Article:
The Bible is the record of God’s relationship with His people first the Jews, then the Christians. It teaches us about God and how He wants us to live. The Bible is the source of the Church’s theology but also the foundation of the Liturgy and iconography of the church. The services of the church are filled with quotations and references to the Bible and in fact, we cannot really understand the Liturgy without knowledge of the Bible. Therefore, Orthodox Christians should be regular readers of the Bible, beginning with the Gospels, the other New Testament books and the Old Testament. No matter how many times we read the Bible, it always has a message for us.

Fr. John

The Orthodox Faith – Sources of Christian Doctrine (3)

There are some Protestant Christians who think that all Christian doctrine and practices have to be based on the Bible alone. If something is not explicitly found in scripture it should not be taught or practiced. For example, in the Orthodox Church we have several feasts based on the birth, life and death of the Mother of God. Much of the material for these feasts are not found in scriptures so Protestants do not celebrate these feasts. There are differences in practice, too.
For example, we do not find the veneration of icons in the New Testament, so many Protestants reject them. As Orthodox we accept these things because they are part of Holy Tradition.
It is true that in the Bible Jesus sometimes criticizes tradition, but this is not Holy Tradition.
You leave the commandment of God, and hold fast the tradition of men.” (Mark 7:8)
What is tradition? Our English word tradition comes from the Latin word “tradere”, meaning to hand something over. For example
For I received from the Lord what I also delivered to you, that the Lord Jesus on the night when he was betrayed took bread, and when he had given thanks, he broke it, and said, “This is my body which is for you. Do this in remembrance of me.” In the same way also the cup, after supper, saying, “This cup is the new covenant in my blood. Do this, as often as you drink it, in remembrance of me.”
For as often as you eat this bread and drink the cup, you proclaim the Lord’s death until he comes. (I Cor 11:23-26)
When St. Paul writes “received” or “delivered” he is describing the very practice of tradition. In this passage we see how St. Paul received the tradition about Holy Communion from the apostles and how he is handing it over to his followers. In the Jewish tradition, it was very important to hand over exactly what one had received, without adding to or diminishing it. This is the origin of Holy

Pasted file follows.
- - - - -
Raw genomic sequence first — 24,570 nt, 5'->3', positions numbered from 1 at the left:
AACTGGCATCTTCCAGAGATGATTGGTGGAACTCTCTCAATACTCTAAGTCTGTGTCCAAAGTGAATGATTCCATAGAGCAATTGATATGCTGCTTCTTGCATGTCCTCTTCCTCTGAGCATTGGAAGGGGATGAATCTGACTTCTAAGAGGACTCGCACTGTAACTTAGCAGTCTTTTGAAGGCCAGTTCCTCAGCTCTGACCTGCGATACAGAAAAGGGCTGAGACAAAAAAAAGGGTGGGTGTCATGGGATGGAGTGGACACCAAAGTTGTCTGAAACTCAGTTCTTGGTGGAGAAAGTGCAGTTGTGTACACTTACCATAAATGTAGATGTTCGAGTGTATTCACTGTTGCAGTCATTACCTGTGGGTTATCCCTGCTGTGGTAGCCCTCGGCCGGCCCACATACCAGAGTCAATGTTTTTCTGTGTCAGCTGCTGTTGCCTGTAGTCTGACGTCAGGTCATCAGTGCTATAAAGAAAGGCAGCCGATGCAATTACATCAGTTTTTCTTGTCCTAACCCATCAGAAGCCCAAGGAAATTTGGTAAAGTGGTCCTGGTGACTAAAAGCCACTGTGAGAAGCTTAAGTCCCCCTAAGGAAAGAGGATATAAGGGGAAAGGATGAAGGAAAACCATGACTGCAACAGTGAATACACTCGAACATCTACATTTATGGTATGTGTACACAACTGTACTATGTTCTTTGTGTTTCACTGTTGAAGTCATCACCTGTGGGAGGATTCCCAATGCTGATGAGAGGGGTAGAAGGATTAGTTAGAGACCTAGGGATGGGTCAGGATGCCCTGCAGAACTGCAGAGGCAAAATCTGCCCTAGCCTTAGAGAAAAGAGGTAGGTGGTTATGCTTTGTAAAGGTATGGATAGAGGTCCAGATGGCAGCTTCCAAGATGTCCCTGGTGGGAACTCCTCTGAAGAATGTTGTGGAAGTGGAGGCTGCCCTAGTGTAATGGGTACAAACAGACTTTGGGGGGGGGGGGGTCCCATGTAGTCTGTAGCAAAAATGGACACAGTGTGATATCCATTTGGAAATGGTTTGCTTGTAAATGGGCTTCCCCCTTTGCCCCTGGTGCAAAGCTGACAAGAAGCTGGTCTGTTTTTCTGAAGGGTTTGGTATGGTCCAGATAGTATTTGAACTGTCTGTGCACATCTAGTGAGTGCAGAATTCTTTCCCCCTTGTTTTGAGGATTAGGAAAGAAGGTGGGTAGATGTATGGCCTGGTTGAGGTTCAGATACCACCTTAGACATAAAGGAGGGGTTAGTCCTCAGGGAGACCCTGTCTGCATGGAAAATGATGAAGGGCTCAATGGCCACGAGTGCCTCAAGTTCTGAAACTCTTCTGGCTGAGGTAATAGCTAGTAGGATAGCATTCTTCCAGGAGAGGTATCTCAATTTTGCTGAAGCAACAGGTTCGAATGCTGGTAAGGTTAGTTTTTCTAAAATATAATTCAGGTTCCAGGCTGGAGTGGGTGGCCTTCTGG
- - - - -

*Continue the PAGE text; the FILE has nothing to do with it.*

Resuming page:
Tradition. St. Paul tells his followers how important it is to follow tradition. He writes
“So then, brethren, stand firm and hold to the traditions which you were taught by us, either by word of mouth or by letter.” (2 Thes 2:15).
But it is important not to think of Scripture and tradition as two separate sources of believe and practice. Rather the Bible is the heart of tradition, although tradition includes the writings of the church Fathers, the decisions of the ecumenical councils, liturgical texts, icons, etc. All of these things form Holy Tradition and one cannot isolate any one of them. So when we read the Bible we interpret it through the writings of the Fathers, the decisions of the councils, the liturgical texts and so on.
The Bible does not exist by itself. Even Protestants who deny Holy Tradition read the Bible through ‘tradition’. There are distinctly Lutheran and Calvinist ways of reading the Bible. This is sneaking the tradition in by the back door, so to speak. However here we truly have the tradition of men as opposed to Holy Tradition. Or to put it another way, the Bible is the most important part of Holy Tradition, but the Bible never remains alone,
it is always read through the lens of Tradition. So Holy Tradition is the sum total of Christian belief and practice handed over from one generation of Christians to another.
However, it must be said that no every practice in the church forms part of Holy Tradition in the strict sense. Sometimes theologians distinguish between Tradition with a capital “T” and tradition with a lower case “t”.
For example, the doctrine of the Trinity and the Incarnation, the very heart of Tradition. On the other hand, we have smaller traditions. For example, in the marriage ceremony the Russian Orthodox tradition is to use actual metal crowns held over the heads of the bride and groom. However, in the Greek tradition the bride and groom have crowns of flowers place on their heads. This is an example of a small “t” tradition.
There is nothing wrong with the lesser traditions of the church but we should see things for what they are.